http://www.truckforums.com/m_529/mpage_1/tm.htm#535

Geno
02-13-06, 11:41 AM
The part of the later model combined OnStar and XM radio antenna that is used for OnStar cellular is designed for the digital-only cellular transceiver. The early model antenna is for the analog-only cellular transceiver. In addition to the footprint problems described above, there might be an impedance mismatch between the old analog transceiver and the new digital antenna that could cause degraded performance on cellular.

In Feb. of 2008, the FCC will no longer require carriers to continued to support their existing analog cellular service. Obviously, if the upgrade continues to use the old antenna, those who don't like its appearance will not have their problem solved by the upgrade. However, the upgrade does eliminate the possibility of your in-car cell phone turning into a pumpkin in Feb. 2008.

I went so far as to get all the technical documentation and had the dealer order a kit. I did not do the conversion in the end because the digital cell still uses a rear window antenna, though it is changed out with another. I wanted the single roof mount antenna but that is not an option with the conversion kit.:mad:

ctsvett
02-13-06, 02:03 PM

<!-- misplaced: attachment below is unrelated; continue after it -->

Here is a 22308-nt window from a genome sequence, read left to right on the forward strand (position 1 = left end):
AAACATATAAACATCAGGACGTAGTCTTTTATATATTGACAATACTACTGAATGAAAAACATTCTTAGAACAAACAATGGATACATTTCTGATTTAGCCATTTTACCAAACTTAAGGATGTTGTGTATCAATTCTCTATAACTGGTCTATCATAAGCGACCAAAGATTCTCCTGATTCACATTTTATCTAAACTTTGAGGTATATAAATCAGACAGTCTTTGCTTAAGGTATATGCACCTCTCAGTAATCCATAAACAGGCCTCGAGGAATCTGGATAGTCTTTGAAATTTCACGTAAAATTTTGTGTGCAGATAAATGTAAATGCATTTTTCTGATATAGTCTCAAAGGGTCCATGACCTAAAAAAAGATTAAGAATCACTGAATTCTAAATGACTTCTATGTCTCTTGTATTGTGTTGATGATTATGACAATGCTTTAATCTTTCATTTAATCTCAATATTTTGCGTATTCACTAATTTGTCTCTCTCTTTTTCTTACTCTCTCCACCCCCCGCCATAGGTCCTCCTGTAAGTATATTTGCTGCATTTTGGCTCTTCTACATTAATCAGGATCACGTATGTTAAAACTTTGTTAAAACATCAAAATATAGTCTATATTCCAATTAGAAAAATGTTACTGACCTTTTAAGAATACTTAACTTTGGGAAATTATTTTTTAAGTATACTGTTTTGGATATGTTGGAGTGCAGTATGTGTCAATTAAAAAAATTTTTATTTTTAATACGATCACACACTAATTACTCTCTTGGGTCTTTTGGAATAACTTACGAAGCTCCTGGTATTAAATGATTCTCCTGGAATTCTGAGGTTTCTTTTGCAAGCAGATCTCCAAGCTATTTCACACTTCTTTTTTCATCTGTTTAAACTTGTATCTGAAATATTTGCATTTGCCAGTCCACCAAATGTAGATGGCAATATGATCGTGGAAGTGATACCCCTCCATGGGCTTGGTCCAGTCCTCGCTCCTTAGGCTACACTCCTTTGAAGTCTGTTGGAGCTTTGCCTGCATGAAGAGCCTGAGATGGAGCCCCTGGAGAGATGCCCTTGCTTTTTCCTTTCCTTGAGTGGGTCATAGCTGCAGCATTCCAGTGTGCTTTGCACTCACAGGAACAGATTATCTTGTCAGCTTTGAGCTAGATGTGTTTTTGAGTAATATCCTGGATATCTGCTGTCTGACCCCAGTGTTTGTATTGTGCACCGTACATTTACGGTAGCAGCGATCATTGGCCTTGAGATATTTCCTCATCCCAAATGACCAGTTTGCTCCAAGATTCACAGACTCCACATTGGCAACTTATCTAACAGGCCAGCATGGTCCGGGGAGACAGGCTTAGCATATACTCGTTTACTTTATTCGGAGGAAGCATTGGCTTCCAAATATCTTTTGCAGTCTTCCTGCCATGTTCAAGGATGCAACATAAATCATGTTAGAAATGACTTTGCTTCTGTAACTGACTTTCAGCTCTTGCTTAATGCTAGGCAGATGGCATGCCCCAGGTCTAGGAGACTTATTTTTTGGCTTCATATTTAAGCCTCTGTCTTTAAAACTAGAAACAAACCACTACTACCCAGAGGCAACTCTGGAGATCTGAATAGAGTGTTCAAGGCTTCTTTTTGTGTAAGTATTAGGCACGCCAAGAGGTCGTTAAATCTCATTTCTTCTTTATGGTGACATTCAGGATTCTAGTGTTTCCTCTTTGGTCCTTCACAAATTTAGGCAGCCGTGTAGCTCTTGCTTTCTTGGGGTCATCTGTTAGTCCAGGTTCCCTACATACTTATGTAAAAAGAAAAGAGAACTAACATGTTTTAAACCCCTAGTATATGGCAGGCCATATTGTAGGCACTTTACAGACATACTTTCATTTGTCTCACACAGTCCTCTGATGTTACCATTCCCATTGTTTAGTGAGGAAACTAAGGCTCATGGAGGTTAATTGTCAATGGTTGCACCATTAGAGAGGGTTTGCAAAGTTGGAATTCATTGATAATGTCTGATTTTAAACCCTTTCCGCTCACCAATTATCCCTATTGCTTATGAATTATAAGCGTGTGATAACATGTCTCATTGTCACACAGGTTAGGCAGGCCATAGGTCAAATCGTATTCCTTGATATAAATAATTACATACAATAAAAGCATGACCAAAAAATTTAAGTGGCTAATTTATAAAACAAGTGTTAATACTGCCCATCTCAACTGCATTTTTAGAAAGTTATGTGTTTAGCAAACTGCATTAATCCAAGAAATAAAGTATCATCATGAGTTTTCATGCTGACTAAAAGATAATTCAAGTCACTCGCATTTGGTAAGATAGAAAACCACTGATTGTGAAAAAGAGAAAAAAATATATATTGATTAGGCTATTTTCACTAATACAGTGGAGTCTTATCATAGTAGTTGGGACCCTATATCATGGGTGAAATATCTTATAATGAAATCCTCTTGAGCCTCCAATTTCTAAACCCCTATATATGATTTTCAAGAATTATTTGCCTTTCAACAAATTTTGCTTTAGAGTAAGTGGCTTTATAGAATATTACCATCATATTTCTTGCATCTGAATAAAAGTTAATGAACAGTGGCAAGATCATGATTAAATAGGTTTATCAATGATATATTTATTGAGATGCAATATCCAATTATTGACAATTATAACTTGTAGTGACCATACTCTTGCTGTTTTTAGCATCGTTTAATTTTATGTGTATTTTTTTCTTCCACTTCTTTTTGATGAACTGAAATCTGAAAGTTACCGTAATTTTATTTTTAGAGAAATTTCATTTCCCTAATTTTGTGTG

Just to clarify (and back geno)...

WHen they do the conversion (if you pay for 3 years), they WILL NOT give you the combined antenna. They will just change the antenna to a shorter antenna.

The 05 does not automatically have the digital setup and the combined antenna WILL work with the "analog" onstar...

Reed

austin
02-13-06, 02:32 PM
>the combined antenna WILL work with the "analog" onstar...

As a plug in out of the box or modified?

tedcmiller
02-15-06, 07:51 AM
The analog cell phone will "work" up to a point with the new digital antenna (roof mount or a shorter glass mount) or no external antenna antenna at all. However, performance will be significantly degraded in every case with the worst case being no external antenna at all. Maximum efficiency when transmitting (and receiving to a lesser extent) at microwave frequencies is highly dependent on a proper impedance match between the antenna and the transceiver. The impedance of the antenna is dependent on the length of the antenna, the inductance of any loading coils used in the circuit, the ground plane provided by the vehicle, and the surrounding environment. The length factor is the reason for the digital antenna being shorter than the analog antenna. For maximum efficiency (i.e., lowest SWR possible) the antenna length should be an integral fraction (1/2, 1/4, 1/8, etc.) of the wavelength of the signal. Digital cell phone service operates at a higher frequency, has a shorter wavelength, and, therefore, works best with a shorter antenna than analog.

Years ago, transmitter output circuits could be destroyed by excessively high SWRs (e.g., trying to transmit with no antenna connected). Most modern transmitter circuits have protection built in to prevent this. So, while you will not ruin your cell phone transceiver by operating it with the wrong (or no) antenna, its performance will definitely be impacted.